Strike a balance between work and play
Balance is central to every healthy lifestyle. Roxanne, a graduating pharmacy student from Université Laval, believes balance was the secret to completing her studies.
"It may sound cliché, but that's what saw me through. No over-cramming, but no excessive partying either. I didn't deprive myself, but I was careful not to blow all of my salary. You don't need to train like an elite athlete, but you should know how to take care of your body [...]". It's also essential to get enough sleep: "You can't catch up on lost sleep— no matter how much coffee you drink."
Jérémie, a 4th year medical student at Université de Montréal, agrees. "To be happy and successful, you need to balance having fun and staying healthy." It's a tried and true formula. Unfortunately, this balance can swing wildly as the year progresses. One side or the other often gets neglected—especially when exams are looming. Do your best to maintain the balance, and you'll enjoy a healthy lifestyle over the long term.
Balance your heart, your body, your mind—and your wallet
Jérémie believes your heart, body and mind are closely linked, and it's vital to take good care of them. "To me that means eating right even when I go out, although I do treat myself occasionally; sleeping when I need to, sometimes at the expense of my studies; and exercising regularly—after all, endorphins keep you happy!"
Balance also applies to personal finance. In health care, most graduates are able to find a job in their field—which means easy access to credit. Universities hold talks to warn students about the dangers of taking on too much debt, but it's an easy trap to fall into. Use credit responsibly and make sure you read the fine print. As Jérémie explains, "You need to be careful. If you live it up too much, you can quickly run up a massive debt. It's ok to use credit—I do it myself—but you need to be cautious."
It's important to have a long-term vision and stick to a specific budget. Getting an education in healthcare is expensive, so it's not the end of the world if you have to take on some debt during your studies.
"It's very normal for medical students to spend a few years taking on debt and living on credit. I plan to start repaying my debt as soon as possible, once I get started as a resident or get a permanent position." - Jérémie
Ariane, a 3rd year dentistry student, agrees with Jérémie.
"Dentistry is a very expensive field to get into. Students have to spend around $10,000 on equipment each year. Then you've got to add your tuition fees (about $2,500) and extra expenses for the supplies you'll need for your lab work."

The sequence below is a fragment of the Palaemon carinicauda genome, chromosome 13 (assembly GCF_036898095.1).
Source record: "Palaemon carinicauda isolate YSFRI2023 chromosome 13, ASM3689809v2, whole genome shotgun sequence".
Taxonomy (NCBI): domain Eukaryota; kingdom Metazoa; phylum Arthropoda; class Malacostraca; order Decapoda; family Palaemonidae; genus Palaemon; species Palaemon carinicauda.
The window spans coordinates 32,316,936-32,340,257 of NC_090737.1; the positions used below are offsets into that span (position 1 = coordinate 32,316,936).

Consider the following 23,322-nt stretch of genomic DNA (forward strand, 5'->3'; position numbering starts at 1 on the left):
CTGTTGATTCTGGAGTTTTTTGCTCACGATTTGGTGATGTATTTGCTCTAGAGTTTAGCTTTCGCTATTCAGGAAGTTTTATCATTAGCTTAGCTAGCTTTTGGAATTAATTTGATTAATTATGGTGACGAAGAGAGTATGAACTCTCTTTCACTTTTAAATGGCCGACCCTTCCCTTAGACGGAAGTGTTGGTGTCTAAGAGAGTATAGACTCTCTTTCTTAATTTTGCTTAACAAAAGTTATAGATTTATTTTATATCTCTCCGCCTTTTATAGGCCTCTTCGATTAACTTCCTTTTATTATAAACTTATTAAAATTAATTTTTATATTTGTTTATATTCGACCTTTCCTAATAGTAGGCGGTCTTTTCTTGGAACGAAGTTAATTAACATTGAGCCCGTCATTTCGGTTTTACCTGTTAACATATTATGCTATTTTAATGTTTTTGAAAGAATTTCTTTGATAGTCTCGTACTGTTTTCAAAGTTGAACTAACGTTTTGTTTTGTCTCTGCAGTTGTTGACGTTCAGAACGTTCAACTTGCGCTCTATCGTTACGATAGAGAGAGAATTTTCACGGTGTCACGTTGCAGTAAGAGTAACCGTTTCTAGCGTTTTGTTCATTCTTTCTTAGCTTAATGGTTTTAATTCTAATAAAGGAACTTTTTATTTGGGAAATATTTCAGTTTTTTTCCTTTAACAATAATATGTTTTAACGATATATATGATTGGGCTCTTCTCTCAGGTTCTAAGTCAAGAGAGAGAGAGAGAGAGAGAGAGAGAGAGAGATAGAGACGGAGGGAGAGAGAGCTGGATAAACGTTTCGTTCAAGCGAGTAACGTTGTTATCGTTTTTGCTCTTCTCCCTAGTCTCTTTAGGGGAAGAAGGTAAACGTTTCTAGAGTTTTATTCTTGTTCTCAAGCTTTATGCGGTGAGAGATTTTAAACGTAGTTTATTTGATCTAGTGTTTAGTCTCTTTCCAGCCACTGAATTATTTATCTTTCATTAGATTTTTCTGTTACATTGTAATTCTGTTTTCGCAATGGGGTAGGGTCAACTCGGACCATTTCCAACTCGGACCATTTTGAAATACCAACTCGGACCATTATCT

Almost all dentistry students take out a line of credit with a preferential interest rate. Ariane realized very quickly that it would be almost impossible to pay for everything without it.
"Fortunately, as dentists, we can be fairly confident that we'll end up making enough money to pay back our debts over 5 to 10 years."
As a student in pharmacy, Roxanne recommends finding a job while you complete your studies—ideally in a pharmacy or a hospital. "It gives your finances a boost and the experience you'll gain is invaluable. You'll apply what you learn in class directly in the field and get to observe other pharmacists in action."
Each healthcare student has different needs, but there's sure to be a financial product that's right for them.
Give yourself a break and get involved
When you work in a competitive environment, it's easy to overextend yourself, as Ariane realized after her 3rd year in dentistry.
"If I could give new students one piece of advice, it probably would be to go with the flow. Stop trying to plan everything because you're sure to run into surprises." You've got to accept that you can't control everything, although it's easier said than done.
"There's always going to be someone who knows more than you. This contributes to the stress of going back to school and increases competition during the school year. You just have to accept that when you go to university, it's a whole new environment and you won't know everything."
Join faculty committees and participate in orientation events, student assemblies, athletics and other campus-wide activities—it'll help you make the most of your university experience.
Don't let your studies define you
According to Anne-Claire, another 4th year medical student at Université de Montréal, it's important not to be so focused on your studies and your future career that you forget who you are.
"This is a secure and stable career path, so enjoy the peace of mind. There aren't many other degrees that guarantee a well-paying job after graduation. Take advantage of the opportunity to break free from your routine, explore, try, fail and try again. Nurture what you love and sow the seeds of what you'd like to harvest 5, 10 or 15 years down the line. Don't put your life on hold; build yourself up. Don't forget who you are.
Reward yourself and enjoy life
"There will be many times when you'll just want to give up. To succeed, you need to keep setting goals and reward yourself when you hit them. Make your goals frequent and short-term. Each small victory is another step towards your ultimate goal of becoming a better physician." - Jérémie
"Reward yourself for your efforts and acknowledge your hard work. Eat that chocolate bar and hang out with your friends. It's also important." - Roxanne
"I don't have more time than others, but I set aside time for myself. It's easy to feel guilty for not studying all the time, but after a certain point it's counter-productive. You need to take a break sooner or later." - Ariane
It's clear that taking time to do what you love is another key to success. It will make you a better health care professional, which is sure to benefit your future patients!